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The Case of the Perjured Parrot

The Case of the Perjured Parrot - Erle Stanley Gardner

Parrots became strongly associated with pirates. No modern pirate dares calls himself such without a parrot sitting on his shoulder. Other traditional accessories like a pegleg and an eye patch are optional, but the bird is a must. I think Long John Silver from Treasure Island started the trend.  

Long John Silver

This tale however is not about pirates. 


The most interesting part about the story is that the original development has little in common with what happened afterwards thanks to traditional for Perry Mason novels plot twists. A guy whose millionaire father was recently murdered came into Mason's office asking to help him to keep the inheritance. The millionaire in question was married a second time and it was fairly obvious the woman was married for money (you see the rich people have this problem: they can never be sure their spouses have any romantic feelings for them). Now the widow would stop at nothing to keep the money from her stepson who was sure he is about to get the short end of the deal.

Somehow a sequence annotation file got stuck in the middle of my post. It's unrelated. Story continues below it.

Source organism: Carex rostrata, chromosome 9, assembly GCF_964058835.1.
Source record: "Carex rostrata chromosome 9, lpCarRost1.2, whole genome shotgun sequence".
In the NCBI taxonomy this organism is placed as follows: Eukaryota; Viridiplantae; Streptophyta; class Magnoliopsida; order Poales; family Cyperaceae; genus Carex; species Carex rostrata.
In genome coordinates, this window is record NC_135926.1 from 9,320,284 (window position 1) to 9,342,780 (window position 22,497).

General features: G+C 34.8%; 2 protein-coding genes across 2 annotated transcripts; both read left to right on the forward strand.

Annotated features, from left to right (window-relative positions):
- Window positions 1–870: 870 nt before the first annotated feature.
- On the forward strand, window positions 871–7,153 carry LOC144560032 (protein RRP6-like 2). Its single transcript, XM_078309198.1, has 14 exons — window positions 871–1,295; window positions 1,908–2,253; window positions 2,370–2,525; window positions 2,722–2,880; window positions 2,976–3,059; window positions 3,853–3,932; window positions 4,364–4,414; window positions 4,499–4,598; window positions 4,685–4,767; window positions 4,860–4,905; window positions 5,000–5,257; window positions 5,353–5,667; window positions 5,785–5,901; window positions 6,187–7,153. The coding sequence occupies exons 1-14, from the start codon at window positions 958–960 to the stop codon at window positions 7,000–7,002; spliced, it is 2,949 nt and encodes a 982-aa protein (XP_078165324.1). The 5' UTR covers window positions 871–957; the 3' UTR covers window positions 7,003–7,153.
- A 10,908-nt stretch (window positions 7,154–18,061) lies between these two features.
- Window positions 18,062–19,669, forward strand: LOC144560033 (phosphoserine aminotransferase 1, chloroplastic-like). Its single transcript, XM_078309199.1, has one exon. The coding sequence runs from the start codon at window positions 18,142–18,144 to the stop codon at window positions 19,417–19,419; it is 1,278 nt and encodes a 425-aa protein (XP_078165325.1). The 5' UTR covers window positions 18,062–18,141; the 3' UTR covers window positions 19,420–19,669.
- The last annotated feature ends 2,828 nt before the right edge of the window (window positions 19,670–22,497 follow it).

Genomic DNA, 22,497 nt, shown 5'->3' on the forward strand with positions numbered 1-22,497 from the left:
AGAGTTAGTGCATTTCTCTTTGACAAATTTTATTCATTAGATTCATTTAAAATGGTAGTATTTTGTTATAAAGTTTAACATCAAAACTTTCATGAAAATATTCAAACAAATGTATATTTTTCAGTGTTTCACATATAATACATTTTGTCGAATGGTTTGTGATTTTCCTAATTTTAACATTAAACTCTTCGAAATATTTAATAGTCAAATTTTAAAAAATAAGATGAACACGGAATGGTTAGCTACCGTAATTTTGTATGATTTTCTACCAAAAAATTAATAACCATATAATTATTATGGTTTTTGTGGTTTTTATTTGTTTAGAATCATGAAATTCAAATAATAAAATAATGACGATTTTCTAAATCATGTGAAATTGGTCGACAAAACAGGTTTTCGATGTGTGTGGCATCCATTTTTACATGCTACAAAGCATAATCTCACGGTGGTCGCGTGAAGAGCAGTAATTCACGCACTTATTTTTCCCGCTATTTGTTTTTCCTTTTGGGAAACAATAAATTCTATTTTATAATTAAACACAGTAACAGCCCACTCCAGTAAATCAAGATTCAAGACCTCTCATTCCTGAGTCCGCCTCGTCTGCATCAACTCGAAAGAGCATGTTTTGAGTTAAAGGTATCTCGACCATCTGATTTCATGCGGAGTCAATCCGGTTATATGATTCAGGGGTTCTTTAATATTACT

Where does the parrot come in?

A parrot

He was the only witness of the murder of his owner. As Mason mentioned the bird cannot be sworn in the courtroom and thus can lie its head off during the trial without any legal repercussions. The problem was, it practically spelled the name of the murderer, but can you trust the bird? Even though as far as being smart parrots share the highest ranking among all birds with crows. The police seems to think so, Mason does not. 


This installment was somewhat disappointing for me. Mason solved the vast majority of the case and explained everything - except for the final surprising twist - during the coroner inquest. I am not very familiar with such, but according to the book they tend to be short: simplified version of the real court hearing. As a result Mason did not get his chance to cross-examine the people on the witness stand - something he is an undisputed king of. Such cross-examinations make up for the most excitement of the series and their absence here is very much noticeable. 


As you can easily guess the mystery which can be solved during a simple proceeding cannot be very complicated and this is exactly the case here. It made me feel like the last part of the book was too slow at getting to the point and even the last very much unexpected plot twist had not help much. I called it unexpected, but I actually suspected something like this might happen. I sound too vague, but I cannot clearly speak about something that happened on the last page of a mystery novel, can I? 


The story is still by no means bad and fully deserve solid 3 stars. It is just that the series has much better entries.